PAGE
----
Z for Zachariah / B
Even after surviving the apocalypse, man will find a way to screw things up. And when I say man, I really do mean men.
In Craig Zobel's film adaptation of Robert C. O'Brien's posthumous YA novel Z for Zachariah, Ann (Margot Robbie) is the innocent yet tough survivor of an unnamed cataclysm. The remote valley she lives in with her dog has miraculously been spared from radioactive contamination. Occasionally, Ann puts on protective gear and heads into the nearby abandoned village for supplies and books. One day, she encounters a high-tech looking cart. It belongs to John Loomis (Chiwetel Ejiofor), a scientist in a radiation-proof suit, who has been looking for signs of human life. Excited to find sanctuary, he accidentally bathes in contaminated water and must be rescued by Ann. As she helps him recover, an intimacy sparks between them, even as the two try to negotiate their obvious differences. He's older and, most especially, a man of science. She is less worldly and devoted to her faith. These differences are tested even further when John suggests that the wood from the chapel Ann's father built could be used to harness energy from a nearby waterfall.
Nissar Modi’s script tends to overplay (and overwrite) the characters' friction of faith, but also provides these two great actors with long stretches of silent interactions. We can feel the weight of loneliness and sexual curiosity hang between them, as each, tentatively and respectfully, moves toward the other. After a summer of frenzied action and extravagant visions of post-apocalyptic survival, it's refreshing to watch a movie that focuses on the way relationships develop in such a setting.
Of course, the references to Adam and Eve and the fall of Eden are hard to miss. Which makes one wonder if the sudden appearance of Caleb (Chris Pine) is meant to be seen as the serpent who sows the seeds of discord or a reminder that Ann's faith is in danger of being undone by John's rationalism. Scruffy, folksy, and with eyes bluer than blue, Caleb's a more obvious match for this stalwart country lass. To boot, he's handsome, local to the region, and white (a fact that gives Ejiofor his best line). More importantly, Caleb claims to share Ann's faith even as he uses John's stoic practicality against him. It's not surprising that the two men — possibly the last on Earth — start eyeing each other warily.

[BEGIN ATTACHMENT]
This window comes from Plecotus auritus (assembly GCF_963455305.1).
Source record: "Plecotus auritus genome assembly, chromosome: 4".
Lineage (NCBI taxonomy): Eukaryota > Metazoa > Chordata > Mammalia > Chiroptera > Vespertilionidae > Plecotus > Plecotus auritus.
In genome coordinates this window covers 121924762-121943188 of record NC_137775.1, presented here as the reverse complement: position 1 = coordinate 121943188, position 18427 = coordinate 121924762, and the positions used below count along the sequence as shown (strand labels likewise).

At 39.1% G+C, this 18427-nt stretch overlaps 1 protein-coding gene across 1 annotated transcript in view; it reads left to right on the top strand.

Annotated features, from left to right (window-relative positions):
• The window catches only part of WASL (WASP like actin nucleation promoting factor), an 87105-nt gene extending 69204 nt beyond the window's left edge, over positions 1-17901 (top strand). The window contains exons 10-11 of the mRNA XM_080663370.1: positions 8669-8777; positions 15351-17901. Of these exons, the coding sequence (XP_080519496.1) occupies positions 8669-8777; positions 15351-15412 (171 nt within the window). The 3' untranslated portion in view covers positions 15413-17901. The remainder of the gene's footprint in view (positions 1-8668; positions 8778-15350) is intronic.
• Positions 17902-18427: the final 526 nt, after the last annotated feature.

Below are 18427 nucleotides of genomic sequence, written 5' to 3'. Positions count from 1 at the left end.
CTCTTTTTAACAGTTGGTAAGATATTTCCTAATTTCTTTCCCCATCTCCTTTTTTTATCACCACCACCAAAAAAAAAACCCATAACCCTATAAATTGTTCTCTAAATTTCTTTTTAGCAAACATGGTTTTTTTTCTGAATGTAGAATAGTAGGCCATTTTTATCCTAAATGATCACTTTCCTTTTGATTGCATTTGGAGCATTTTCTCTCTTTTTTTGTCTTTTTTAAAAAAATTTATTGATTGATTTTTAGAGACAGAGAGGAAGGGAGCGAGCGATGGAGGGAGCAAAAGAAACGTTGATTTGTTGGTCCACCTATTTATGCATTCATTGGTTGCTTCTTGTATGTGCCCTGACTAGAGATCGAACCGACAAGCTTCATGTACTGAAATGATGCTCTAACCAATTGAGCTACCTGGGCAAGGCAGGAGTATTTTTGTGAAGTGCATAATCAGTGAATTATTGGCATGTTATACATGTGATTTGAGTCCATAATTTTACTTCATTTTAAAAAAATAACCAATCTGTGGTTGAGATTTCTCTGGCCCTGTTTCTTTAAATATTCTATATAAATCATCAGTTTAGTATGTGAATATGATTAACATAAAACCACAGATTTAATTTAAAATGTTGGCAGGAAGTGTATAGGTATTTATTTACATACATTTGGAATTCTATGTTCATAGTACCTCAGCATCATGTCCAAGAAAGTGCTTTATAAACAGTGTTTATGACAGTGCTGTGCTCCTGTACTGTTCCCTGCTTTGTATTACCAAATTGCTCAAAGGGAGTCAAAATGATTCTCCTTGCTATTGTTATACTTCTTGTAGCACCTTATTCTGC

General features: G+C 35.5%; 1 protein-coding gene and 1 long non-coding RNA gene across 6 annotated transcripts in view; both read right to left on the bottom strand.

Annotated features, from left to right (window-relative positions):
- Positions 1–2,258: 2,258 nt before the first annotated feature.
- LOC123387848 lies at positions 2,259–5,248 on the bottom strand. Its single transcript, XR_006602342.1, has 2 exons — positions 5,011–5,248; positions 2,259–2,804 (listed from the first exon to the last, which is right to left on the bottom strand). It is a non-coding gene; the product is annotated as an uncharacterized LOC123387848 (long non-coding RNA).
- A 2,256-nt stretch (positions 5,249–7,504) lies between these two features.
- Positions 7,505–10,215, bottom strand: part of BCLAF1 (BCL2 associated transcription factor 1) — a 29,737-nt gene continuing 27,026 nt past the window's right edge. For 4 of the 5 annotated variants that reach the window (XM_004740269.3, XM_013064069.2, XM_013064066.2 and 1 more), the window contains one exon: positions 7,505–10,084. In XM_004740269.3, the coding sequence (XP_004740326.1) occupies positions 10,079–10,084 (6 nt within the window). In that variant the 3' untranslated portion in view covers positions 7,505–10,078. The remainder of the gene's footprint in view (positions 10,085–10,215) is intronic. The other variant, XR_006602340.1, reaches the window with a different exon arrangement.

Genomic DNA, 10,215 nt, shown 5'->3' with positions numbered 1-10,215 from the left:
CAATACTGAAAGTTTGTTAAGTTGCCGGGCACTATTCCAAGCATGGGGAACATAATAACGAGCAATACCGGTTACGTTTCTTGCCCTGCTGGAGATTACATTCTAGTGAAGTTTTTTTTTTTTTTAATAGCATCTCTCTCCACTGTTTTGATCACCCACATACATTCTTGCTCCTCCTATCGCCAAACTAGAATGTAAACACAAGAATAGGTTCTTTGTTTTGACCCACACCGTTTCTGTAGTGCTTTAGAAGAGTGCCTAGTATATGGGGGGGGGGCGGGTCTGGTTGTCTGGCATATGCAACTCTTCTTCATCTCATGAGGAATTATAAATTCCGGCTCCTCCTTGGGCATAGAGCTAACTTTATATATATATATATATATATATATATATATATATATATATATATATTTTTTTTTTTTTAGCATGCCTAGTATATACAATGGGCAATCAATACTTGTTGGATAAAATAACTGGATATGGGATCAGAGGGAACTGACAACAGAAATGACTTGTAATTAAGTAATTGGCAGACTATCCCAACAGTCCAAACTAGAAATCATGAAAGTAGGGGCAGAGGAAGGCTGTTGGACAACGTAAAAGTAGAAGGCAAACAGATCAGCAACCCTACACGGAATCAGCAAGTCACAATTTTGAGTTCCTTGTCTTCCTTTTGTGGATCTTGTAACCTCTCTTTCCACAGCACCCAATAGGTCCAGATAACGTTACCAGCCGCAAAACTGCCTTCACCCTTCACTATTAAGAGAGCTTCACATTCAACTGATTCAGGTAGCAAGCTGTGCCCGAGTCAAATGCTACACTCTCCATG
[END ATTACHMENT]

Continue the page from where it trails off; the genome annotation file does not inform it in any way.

Zobel favors long takes and close-ups to reveal the conflicting emotions that lie beneath Ejiofor's and Robbie's surfaces. As a director, he recognizes the power of nuance and ambiguity, allowing the film's early scenes — and ultimate conclusion — to breathe with tension, subtext, and possibility. Unfortunately, that aesthetic is diluted by Caleb's arrival. While the men's aggression toward one another is handled with subtlety — nothing is ever mentioned, but the dynamic is clear and ominous — the drama becomes obvious and flat.
Worse, it derails Z for Zachariah's more interesting examination of faith, reason, and romantic passion. Zobel and Modi seem to misplace the story's setting, theme, and protagonist, never fully connecting their post-apocalyptic world to the interpersonal conflicts and, more tragically, pushing Ann to the margins of her own story. There's much to be said about the film's admirable respect for spiritual faith — what it means, how it provides sustenance, how it can be manipulated — but Zobel mostly abandons that in favor of third-act alpha-male positioning, as the men jockey for Ann's trust and affections.
It's only in Z for Zachariah's perfectly ambiguous conclusion that Zobel's talents come roaring back into focus. You may not wonder what happened — it's pretty clear — but you will wonder where things will go next. And that's a worthy discussion for a movie to inspire in its audience.